12.) Wonder about Aerial Bombs, those deafeningly loud, big white flashes. What’s the point, beyond reminding you that these lovely flashes of light are supposed to suggest wartime lethal bombardment? Does anyone actually like them? Does the Mayor own stock? Are they really cheap? Do you get them free when you order a certain amount of ordinance?
13.) Worry that the small collection of fireworks that just went off together might be a particularly lame grand finale. Recall wondering this every year of your whole life, even though it’s always quite clear when the grand finale takes place. But what if this time it really is a particularly lame grand finale? Allow yourself to experience crushing disappointment coupled with the kind of depression that will put your head in the oven in the instant before the show starts up again.
14.) This small collection of fireworks going off at the same time is a little bigger than the last one. Maybe this is the grand finale. Wouldn’t that be lame? What the hell is wrong with this town? It’s not like they spend the taxes on the school system. Think longingly of your oven again, and it’s soothing, open mouth.
15.) Stare in slack jawed wonder at what is unmistakably, obviously, the grand finale. So big! Pretty light go boom! Thank God for the inventive spirit of the ancient Chinese and this great, wonderful country of ours, its freedoms, the sacrifices of its brave sons and daughters! Then tell everyone around you last year was better.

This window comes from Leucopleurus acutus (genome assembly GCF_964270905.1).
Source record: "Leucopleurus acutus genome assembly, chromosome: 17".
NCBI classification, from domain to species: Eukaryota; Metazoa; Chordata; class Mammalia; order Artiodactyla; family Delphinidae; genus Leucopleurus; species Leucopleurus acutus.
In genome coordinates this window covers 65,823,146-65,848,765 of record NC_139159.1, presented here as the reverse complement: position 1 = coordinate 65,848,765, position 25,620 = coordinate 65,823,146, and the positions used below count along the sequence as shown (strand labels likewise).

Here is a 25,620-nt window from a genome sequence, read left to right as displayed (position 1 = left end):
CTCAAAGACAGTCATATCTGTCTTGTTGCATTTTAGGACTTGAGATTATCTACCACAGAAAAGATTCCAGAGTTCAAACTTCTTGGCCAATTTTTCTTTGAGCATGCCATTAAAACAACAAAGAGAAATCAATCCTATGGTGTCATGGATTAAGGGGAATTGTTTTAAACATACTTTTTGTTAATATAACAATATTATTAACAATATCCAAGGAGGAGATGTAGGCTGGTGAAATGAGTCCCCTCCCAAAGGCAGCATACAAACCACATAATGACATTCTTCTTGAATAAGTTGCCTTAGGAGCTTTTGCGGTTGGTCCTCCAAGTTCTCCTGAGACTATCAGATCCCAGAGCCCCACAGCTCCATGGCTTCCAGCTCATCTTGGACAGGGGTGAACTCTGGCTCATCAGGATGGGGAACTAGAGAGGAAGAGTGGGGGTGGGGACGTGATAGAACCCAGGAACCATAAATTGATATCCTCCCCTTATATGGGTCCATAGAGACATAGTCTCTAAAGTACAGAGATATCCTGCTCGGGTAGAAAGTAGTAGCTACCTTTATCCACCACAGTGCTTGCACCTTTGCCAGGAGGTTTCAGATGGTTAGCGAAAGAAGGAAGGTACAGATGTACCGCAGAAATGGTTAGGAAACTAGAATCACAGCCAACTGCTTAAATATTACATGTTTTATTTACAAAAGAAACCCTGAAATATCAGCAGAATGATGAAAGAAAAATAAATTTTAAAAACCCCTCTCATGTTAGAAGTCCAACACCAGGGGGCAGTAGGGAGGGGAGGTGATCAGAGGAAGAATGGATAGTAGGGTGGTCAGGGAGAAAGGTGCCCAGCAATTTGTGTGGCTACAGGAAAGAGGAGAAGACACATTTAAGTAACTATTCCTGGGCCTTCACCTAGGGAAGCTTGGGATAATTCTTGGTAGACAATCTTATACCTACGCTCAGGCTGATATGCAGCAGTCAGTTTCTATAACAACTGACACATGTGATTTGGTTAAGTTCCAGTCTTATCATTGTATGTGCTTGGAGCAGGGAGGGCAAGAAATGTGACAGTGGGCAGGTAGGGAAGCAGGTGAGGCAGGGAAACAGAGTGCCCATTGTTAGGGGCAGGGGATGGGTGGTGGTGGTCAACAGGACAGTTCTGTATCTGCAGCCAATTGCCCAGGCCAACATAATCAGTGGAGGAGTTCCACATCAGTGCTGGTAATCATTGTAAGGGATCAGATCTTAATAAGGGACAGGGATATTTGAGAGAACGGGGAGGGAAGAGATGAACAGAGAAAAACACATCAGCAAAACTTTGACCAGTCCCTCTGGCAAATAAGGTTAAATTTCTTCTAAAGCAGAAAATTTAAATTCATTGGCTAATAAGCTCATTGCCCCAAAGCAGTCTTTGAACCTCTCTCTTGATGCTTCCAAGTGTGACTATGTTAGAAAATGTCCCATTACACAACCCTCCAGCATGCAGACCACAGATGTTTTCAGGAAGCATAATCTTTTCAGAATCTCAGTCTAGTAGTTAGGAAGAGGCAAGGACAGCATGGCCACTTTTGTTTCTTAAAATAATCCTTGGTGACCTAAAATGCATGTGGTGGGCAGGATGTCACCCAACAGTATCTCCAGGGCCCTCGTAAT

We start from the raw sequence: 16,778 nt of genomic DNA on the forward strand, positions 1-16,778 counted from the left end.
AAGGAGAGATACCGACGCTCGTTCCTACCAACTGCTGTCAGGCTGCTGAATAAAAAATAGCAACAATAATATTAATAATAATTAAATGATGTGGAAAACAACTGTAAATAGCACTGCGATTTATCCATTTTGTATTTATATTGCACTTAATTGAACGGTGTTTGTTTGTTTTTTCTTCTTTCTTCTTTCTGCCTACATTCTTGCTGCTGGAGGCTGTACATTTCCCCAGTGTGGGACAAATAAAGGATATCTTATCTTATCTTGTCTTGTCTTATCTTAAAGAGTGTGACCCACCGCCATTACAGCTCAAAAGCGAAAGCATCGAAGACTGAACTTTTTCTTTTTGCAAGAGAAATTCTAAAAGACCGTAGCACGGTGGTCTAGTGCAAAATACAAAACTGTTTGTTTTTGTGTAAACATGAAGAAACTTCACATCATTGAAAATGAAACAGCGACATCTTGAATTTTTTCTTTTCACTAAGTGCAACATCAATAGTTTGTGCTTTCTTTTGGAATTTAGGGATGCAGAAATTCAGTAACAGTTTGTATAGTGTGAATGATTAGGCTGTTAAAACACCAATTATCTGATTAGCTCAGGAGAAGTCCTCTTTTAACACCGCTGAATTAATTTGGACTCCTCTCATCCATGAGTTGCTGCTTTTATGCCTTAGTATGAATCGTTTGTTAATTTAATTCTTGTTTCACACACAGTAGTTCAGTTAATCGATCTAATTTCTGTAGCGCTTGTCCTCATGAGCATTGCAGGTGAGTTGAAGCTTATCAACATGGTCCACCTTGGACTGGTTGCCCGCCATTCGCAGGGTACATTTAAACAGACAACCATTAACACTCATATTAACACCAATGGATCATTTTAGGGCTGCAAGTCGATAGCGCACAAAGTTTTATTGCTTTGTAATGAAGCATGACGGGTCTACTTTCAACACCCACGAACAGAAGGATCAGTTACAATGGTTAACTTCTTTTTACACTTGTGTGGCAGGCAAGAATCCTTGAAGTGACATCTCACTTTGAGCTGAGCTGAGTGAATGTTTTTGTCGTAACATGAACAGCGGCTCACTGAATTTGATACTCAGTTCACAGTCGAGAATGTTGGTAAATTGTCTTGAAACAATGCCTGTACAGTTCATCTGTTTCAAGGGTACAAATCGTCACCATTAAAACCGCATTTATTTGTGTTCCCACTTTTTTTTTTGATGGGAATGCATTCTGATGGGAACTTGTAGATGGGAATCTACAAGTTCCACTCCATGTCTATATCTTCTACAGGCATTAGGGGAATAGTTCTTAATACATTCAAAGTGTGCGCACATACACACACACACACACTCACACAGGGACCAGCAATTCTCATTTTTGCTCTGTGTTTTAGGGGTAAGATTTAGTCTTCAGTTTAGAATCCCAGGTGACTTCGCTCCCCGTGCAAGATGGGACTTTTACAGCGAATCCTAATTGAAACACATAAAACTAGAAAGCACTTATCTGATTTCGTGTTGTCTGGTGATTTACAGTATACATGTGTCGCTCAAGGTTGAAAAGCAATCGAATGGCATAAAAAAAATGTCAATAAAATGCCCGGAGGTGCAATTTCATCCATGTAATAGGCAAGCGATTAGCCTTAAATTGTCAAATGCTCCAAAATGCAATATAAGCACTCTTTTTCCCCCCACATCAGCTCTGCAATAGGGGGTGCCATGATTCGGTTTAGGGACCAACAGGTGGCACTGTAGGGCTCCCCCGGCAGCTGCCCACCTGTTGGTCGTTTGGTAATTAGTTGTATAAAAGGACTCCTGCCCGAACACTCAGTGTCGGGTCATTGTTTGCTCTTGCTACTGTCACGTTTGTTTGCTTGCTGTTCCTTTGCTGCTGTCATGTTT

16) Bitch about the crowds, the traffic and the failure of fat, complacent local cops to confiscate illegal fireworks from dangerous unsupervised teens. Rage bitterly against the triple overtime extorted from the town budget just so the local boys in blue can make vague, non committal hand gestures at the slow motion, Demolition Derby that just hours ago was a semi civilized parking facility.
17.) Tell your family that if this is how they want to spend the 4th next year they can damn well do it without you.
18) in 365 days, repeat these steps with as few variations as possible.